Tencent Cloud ends its quest for ‘revenue growth at all costs’ • The Register

Tencent has decided to stop spending all it takes to grow its cloud revenue.

“For both IaaS and PaaS, we are repositioning our objective of revenue growth at all costs towards creating customer value and quality of growth, which should benefit our customers and our margins in the longer term,” said the Chairman Martin Lau to investors during the company’s fourth quarter and fiscal year 2021. call for results yesterday.

Chief Strategy Officer James Mitchell said Tencent and other cloud companies have tried to grow and adapt to as many customers as possible.

“In some cases, you’ll have to undertake very large discounts in terms of price, or … develop very personalized solutions for customers,” he said. Some transactions involved the resale of hardware and offered either very low margins “or sometimes a negative margin”.

High marketing costs and the need to recruit – and pay for – a channel have also contributed to high costs in the cloud industry – and losses.

Tencent wants to get off this treadmill.

Tencent

IaaS is a lousy business, says Chinese web giant Tencent: PaaS and SaaS are how we’ll make money in the cloud

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“I think over time what we thought would happen is that we would be – once we get to the right scale and also the customer relationship – then we can really start to focus on healthy growth, which includes sourcing products, which are self-developed, and which are more standard products, and which we can reuse again and again for many different customers,” Mitchell said. “And so it is. that we can actually cover development costs out of a much larger pool of revenue and potential customers. And at the same time, we’re going to be selling our customers to PaaS and those PaaS would actually have a much higher margin. than IaaS and will be much more disciplined in terms of IaaS pricing and also in terms of not reselling hardware at a loss.”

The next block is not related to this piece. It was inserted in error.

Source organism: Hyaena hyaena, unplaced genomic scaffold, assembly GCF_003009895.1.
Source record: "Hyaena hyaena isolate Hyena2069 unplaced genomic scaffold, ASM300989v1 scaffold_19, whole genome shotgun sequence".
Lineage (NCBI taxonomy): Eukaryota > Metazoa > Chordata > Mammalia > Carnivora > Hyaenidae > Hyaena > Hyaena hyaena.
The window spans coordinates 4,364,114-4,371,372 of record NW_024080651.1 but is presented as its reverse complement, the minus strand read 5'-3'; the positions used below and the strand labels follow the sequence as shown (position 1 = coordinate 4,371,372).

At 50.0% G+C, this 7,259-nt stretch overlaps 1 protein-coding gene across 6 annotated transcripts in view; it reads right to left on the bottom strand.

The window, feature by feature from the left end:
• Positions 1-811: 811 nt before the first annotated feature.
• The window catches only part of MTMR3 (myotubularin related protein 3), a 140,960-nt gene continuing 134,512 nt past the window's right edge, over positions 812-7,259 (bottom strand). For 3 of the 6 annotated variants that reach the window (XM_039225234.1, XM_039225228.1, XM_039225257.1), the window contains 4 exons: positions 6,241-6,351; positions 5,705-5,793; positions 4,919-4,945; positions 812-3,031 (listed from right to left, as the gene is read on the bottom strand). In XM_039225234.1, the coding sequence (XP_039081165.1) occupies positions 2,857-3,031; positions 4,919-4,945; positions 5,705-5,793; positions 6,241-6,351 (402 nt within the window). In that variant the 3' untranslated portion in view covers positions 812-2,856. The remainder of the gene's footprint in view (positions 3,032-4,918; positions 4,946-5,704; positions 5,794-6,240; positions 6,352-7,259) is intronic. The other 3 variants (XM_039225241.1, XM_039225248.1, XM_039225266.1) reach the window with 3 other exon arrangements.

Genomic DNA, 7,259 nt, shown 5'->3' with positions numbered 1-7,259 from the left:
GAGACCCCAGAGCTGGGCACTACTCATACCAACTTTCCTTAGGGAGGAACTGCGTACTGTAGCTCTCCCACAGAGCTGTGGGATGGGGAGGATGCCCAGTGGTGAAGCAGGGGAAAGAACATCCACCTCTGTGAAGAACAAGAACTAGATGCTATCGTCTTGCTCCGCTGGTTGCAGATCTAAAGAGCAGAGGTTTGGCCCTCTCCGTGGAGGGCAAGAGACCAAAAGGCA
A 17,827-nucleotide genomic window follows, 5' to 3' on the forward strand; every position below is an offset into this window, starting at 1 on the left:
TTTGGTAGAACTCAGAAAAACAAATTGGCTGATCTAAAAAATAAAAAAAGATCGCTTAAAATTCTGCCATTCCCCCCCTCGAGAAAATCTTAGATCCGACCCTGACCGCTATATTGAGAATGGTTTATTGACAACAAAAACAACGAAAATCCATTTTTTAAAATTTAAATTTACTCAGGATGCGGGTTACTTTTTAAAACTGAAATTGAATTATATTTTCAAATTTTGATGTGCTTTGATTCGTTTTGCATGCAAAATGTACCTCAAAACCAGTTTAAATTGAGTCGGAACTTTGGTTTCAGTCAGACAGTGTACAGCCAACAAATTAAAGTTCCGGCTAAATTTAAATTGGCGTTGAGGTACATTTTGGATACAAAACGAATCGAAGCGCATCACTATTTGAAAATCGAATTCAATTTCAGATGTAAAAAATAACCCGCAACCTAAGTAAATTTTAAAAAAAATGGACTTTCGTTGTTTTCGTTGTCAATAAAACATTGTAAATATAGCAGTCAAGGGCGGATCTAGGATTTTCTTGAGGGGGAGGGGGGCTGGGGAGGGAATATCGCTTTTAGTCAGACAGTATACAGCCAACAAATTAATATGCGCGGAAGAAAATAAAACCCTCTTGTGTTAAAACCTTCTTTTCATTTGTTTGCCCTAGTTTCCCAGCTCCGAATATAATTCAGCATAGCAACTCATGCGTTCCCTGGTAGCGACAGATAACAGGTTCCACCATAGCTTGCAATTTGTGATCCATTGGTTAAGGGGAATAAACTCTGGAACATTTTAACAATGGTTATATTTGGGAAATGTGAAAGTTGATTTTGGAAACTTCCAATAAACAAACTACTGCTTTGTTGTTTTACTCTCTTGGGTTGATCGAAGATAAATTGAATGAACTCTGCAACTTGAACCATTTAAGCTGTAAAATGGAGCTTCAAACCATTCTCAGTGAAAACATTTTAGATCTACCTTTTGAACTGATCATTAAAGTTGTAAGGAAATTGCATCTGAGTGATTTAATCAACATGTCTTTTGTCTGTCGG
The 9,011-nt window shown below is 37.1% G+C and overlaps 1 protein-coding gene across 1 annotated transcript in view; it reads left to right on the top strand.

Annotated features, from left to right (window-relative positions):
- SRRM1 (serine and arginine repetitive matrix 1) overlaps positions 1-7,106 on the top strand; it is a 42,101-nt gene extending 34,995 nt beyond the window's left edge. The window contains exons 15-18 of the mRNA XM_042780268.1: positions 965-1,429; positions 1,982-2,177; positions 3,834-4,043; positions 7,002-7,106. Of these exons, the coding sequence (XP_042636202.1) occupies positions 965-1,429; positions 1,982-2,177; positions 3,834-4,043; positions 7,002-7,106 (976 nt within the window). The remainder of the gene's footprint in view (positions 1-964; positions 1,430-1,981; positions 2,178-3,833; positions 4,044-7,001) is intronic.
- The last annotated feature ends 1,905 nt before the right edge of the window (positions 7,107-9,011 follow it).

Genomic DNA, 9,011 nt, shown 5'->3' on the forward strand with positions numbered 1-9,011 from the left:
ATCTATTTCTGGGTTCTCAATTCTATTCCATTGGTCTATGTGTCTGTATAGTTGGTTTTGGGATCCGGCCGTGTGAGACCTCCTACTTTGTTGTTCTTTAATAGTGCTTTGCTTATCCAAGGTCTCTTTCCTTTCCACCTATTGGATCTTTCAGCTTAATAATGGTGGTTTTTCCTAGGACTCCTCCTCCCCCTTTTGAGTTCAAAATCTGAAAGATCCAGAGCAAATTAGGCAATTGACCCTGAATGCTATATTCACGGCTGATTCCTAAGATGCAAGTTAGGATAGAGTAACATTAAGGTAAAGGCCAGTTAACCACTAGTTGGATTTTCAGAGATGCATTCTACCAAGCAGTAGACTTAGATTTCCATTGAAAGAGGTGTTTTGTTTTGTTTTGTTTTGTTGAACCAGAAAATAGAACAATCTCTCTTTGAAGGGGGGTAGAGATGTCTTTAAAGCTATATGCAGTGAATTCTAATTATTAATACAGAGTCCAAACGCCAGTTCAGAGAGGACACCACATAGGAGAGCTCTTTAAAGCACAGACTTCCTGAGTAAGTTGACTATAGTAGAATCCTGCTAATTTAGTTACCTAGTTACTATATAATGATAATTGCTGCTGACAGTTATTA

Tencent defines PaaS a little differently than the originators of the term — groups like Cloud Foundry who used the acronym to describe platform-as-a-service and suggest an easily deployable cloud environment. Tencent uses this term to describe its cloud security, video-on-demand, security, and database offerings.

The company plans to improve these services, as well as expand the collaboration business it has built around Voov video conferencing products and cloud storage offerings.

While the earnings call looked at this cloud strategy, Tencent does not break down cloud revenue and counts it among “other business services” – a category that has grown 25% over the year. to generate $7.5 billion of the $22.6 billion in revenue Tencent made in the fourth quarter. , and $27 billion of the $87.9 billion in revenue for all of fiscal 2021 (representing 34% growth by category and 16% overall revenue growth). But that “other” category now exceeds the revenue generated by Tencent’s gaming division. Overall growth, however, has been slower than at any time in Tencent’s history. Executives said the company is preparing to live with lower growth as a fact of life as the markets it operates in mature.

New regulations imposed by the Chinese government have helped curb Tencent’s gaming, education and advertising businesses in particular, but management has welcomed the changes.

“For several years, industry players have overemphasized zero-sum competition, reckless aggressive marketing expansion, short-term growth and business benefits, overlooking the most important elements of successful growth. sustainable,” Lau said. “As a result, industry growth has become frothy and unhealthy,” he added, adding that the new regulations “correct this behavior of industry players across multiple sectors and promote fair competition, protection of users and data security”.

Tencent’s earnings presentation included the usual surprisingly high numbers, led by the average number of monthly users of 1.268 billion for its messaging services Weixin and WeChat.

One of Tencent’s top games, League of Legends, drew 74 million concurrent viewers to its live World Championship event, and an anime series featuring the game topped Netflix’s English-language viewing charts in the week of its release.

This makes Tencent one of the few Chinese companies with a large cultural footprint outside of the Middle Kingdom – an irony, given that in China miners are limited to three hours of play per week and computer games are frowned upon by the government. ®